Happy new year!
May I ask where your feet are right now? Are they in cozy slippers or thick wool socks? Or gloriously stretched out to a fire? Will you shove them into a pair of winter boots later on? Perhaps they are tiptoeing around the crumbs on the kitchen floor, leftovers of last night’s party?
In the waning minutes of 2022, I was meditating on a few famous lines of Elizabeth Barrett Browning’s poem “Aurora Leigh.”
Earth’s crammed with heaven,
And every common bush afire with God;
But only he who sees, takes off his shoes,
The rest sit round it and pluck blackberries,
And daub their natural faces unaware
More and more from the first similitude.
And then it hit me, how I want to walk into the new year – barefoot. Browning’s words resonate in the deep places of my soul and my beliefs about God. God is found in the familiar spaces of our lives. He is a commonplace God. First comes the eyes to see Him, often disguised or dulled by our disenchanted vision. Then comes the response – to stop and take off our shoes.
When Moses tiptoed over to that burning bush, the fiery Voice told him to take off his sandals because this was now holy ground. This action is something ancient priests would have done as they entered the temples of their deities, to prevent bringing impurities into a holy place. Yahweh made a temple of a common desert shrub to pull Moses into His presence. And Moses responded by loosening the leather ties of his own wanderings and stepping into the purpose of God.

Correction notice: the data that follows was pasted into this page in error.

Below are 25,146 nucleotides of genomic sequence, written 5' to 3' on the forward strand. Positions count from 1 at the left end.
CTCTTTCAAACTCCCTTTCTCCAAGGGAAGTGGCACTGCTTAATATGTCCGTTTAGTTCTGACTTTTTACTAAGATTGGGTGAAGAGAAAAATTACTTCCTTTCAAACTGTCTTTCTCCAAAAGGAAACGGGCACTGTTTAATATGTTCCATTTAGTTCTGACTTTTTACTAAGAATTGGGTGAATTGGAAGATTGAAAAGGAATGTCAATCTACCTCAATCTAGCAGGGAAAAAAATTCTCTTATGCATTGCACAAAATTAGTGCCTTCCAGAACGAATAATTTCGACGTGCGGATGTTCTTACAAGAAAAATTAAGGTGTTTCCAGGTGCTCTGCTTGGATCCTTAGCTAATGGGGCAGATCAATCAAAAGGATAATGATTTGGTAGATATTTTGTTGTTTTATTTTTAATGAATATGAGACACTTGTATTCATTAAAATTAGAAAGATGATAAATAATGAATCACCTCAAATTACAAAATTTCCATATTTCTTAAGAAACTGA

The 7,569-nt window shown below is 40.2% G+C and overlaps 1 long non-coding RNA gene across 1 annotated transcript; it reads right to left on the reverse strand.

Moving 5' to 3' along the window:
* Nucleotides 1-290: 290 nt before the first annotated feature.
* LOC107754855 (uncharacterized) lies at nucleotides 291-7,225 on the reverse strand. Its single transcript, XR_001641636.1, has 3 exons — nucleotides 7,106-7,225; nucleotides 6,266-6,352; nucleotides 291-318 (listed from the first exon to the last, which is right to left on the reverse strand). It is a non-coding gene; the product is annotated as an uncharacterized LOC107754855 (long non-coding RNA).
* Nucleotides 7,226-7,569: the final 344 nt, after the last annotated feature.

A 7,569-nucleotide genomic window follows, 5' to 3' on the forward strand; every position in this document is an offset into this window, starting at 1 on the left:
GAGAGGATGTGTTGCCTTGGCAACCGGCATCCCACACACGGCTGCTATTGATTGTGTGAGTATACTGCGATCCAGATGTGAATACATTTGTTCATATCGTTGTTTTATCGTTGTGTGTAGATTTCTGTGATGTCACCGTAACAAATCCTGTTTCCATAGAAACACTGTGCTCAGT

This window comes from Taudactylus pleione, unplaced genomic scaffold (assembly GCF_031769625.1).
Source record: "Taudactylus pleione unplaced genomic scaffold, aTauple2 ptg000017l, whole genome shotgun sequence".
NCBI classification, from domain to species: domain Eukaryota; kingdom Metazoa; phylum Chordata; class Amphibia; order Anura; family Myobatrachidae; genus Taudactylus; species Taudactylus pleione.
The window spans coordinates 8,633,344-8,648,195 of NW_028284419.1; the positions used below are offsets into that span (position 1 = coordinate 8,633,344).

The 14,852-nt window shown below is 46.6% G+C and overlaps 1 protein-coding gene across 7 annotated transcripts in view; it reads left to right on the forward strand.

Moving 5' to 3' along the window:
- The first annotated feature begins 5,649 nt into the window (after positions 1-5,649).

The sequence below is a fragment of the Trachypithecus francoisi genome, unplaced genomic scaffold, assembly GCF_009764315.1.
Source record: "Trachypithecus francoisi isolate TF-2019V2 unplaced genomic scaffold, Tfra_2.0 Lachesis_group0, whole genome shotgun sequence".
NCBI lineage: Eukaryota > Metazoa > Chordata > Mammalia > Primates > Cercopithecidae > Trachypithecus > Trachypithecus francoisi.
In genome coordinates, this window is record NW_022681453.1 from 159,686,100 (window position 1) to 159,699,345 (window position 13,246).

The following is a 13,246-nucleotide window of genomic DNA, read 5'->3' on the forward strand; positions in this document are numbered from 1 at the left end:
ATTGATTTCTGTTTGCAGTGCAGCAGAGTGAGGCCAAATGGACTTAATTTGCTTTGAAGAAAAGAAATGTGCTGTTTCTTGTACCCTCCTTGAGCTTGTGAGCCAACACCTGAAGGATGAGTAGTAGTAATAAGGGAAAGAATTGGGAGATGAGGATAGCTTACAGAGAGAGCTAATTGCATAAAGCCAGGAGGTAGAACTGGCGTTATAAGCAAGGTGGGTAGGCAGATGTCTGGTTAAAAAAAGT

Barefoot – leaving the dust of his own path behind. Barefoot – sense of touch heightened to the subtleties of sacred ground. Barefoot – vulnerable to the Mystery that claimed him by name.
This poem is my own response to Browning’s imagery and a prayer for the year ahead.
Let this be the year you catch me
barefoot in the blackberry patch,
and the kitchen din,
the track-worn tread up the back road,
and the quiet, child’s bedside.
Oh child, behold.
Let my toes dig deep into spark-warmed soil,
grounded in the love that bedrocks every landscape.
Oh child, be called.
Keep me rooted to the holy place
till even my soles have eyes for glory,
and they can see their way to run the mountains
with beautiful news.
Oh child, be swift.
May you, too, be drawn into many barefoot moments in 2023.